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Trump Administration Official Proposes Nationalizing 5G Over Security Concerns

Phillip Dampier January 29, 2018 Community Networks, Competition, Consumer News, Public Policy & Gov't, Wireless Broadband 2 Comments

National security officials inside the Trump Administration dropped a controversial proposal on the desks of multiple federal agencies that advocates a federal government takeover of the nation’s forthcoming 5G wireless network.

Axios obtained a copy of an accompanying memo and PowerPoint presentation outlining the proposal that would nationalize 5G service and have taxpayers fund the construction of a single,  nationwide network that would allow federal officials to secure traffic from foreign economic and cybersecurity threats.

Some national security officials worry the Chinese have achieved dominant market positions in network infrastructure and artificial intelligence, and this could have security implications for emerging technologies like self-driving cars and machine to machine communications, which will likely use 5G networks.

“China is the dominant malicious actor in the Information Domain,” the presentation notes, adding that two Chinese manufacturers – ZTE and Huawei are dominant players in 5G infrastructure at a time when American manufacturers of wireless technology are disappearing.

That 5G technology and who makes it is becoming a national security issue, claims the author, advocating reduced risk by authorizing the United States government to build a single, nationwide 5G wireless network, on which America’s wireless carriers could lease secure access. The network concept could even eventually be shared with America’s allies to protect them from “Chinese neo-colonial behavior,” the author writes.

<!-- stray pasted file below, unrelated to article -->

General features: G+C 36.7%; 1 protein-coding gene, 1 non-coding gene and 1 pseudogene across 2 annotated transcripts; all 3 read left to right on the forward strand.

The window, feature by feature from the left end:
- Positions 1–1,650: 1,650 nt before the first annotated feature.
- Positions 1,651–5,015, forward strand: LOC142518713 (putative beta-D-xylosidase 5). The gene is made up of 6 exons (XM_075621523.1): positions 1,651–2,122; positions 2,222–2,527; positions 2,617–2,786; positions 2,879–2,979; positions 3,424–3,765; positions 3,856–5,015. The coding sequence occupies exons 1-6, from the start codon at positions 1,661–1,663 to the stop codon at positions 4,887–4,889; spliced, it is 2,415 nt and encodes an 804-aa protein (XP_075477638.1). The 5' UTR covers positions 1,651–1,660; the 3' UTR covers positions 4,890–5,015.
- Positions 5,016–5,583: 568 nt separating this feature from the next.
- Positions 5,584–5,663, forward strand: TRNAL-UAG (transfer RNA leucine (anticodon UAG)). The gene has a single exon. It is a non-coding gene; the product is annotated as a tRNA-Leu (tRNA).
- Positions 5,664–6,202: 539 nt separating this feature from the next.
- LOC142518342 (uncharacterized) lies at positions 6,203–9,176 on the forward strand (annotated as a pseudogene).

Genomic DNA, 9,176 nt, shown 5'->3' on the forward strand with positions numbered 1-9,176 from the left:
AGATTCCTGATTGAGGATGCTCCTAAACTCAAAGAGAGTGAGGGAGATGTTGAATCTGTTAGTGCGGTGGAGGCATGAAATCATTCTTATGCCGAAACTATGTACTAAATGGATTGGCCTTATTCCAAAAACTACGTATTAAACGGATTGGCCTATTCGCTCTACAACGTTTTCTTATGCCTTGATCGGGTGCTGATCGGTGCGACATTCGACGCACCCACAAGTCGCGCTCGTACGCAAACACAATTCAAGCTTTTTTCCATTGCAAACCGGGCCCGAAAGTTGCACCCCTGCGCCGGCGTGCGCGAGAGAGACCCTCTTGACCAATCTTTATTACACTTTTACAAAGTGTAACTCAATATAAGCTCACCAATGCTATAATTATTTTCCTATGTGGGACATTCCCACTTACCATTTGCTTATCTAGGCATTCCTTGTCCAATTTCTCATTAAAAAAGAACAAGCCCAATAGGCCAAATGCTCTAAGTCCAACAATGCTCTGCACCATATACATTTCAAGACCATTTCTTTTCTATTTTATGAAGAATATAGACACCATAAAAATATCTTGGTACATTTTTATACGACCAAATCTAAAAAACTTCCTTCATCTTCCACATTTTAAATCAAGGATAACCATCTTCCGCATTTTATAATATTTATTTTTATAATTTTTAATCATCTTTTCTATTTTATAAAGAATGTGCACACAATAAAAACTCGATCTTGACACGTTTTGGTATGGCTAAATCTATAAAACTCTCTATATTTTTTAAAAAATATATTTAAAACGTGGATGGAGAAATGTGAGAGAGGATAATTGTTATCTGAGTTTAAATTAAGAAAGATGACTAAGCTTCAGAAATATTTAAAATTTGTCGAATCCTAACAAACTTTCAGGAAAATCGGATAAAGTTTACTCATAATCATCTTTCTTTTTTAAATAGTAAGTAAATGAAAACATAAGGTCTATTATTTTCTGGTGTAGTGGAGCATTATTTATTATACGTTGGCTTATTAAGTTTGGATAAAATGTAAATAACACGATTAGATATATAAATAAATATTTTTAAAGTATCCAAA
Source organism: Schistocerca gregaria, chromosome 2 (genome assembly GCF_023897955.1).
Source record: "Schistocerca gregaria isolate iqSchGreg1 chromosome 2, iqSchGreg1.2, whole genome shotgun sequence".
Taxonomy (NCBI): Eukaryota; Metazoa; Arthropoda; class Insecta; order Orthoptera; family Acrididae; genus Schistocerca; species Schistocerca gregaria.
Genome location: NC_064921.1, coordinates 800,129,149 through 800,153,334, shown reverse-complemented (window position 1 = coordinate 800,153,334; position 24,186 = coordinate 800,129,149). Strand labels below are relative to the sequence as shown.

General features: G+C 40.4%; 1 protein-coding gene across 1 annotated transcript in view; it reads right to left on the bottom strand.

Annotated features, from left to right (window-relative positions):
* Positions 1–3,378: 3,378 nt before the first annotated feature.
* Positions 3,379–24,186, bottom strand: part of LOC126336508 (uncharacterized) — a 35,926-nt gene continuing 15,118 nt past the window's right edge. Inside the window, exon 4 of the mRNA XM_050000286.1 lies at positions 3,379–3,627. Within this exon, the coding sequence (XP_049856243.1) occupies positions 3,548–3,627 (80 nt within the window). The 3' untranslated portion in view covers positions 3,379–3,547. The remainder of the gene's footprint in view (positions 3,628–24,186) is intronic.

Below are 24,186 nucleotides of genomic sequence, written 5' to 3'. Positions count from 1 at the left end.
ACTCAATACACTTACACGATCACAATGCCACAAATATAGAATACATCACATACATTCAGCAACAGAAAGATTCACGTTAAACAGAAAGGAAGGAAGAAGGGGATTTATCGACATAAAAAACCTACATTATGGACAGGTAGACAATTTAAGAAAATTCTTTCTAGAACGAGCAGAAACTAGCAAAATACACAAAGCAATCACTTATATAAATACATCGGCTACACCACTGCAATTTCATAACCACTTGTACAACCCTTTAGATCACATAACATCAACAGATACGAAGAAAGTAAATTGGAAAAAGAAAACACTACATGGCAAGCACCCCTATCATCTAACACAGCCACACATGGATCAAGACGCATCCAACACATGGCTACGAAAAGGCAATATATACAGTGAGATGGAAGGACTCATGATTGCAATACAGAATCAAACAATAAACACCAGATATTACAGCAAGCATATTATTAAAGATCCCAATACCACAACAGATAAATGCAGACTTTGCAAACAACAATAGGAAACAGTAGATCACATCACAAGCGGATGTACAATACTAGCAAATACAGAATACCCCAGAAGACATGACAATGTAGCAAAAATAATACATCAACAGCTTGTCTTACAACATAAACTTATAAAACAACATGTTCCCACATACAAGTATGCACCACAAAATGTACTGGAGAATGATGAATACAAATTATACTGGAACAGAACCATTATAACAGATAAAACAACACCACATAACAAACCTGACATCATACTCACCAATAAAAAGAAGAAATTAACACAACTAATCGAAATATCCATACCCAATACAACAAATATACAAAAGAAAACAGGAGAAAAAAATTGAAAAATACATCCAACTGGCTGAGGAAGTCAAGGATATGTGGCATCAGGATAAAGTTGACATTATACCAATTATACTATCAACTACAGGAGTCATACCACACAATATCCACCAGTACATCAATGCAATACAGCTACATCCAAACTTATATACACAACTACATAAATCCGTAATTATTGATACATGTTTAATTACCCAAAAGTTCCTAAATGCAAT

The author of the presentation, perhaps unintentionally, waded into the heart of a fierce debate between municipalities, broadband advocates and private cable and phone companies and their funded special interest groups, over the benefits of public vs. private broadband service.

Calling the taxpayer-funded effort “the 21st century equivalent of the Eisenhower National Highway System,” the author advocated first spending up to $200 billion to construct a national fiber optic backbone that would reach neighborhood 5G small cells. Additional funding would cover small cell placement and equipment.

The author implied the Department of Defense budget could be tapped for some of the money, quoting the Secretary’s interest in expanding secure communications. The author noted little of the military’s current $700 billion budget does any good for the American people in the information domain. Constructing a secured 5G broadband network would presumably change that.

The proposal suggests a national 5G network could be up and running within three years, if it became a government priority. ISPs and other users would then be able to obtain access on the network to service their respective customers.

If adopted, the Trump Administration would oversee the country’s largest public broadband project in American history, paid for by U.S. taxpayers, a concept that has traditionally been anathema to most Republicans and the broadband industry. Both have traditionally opposed public broadband projects if or when they compete with the private sector.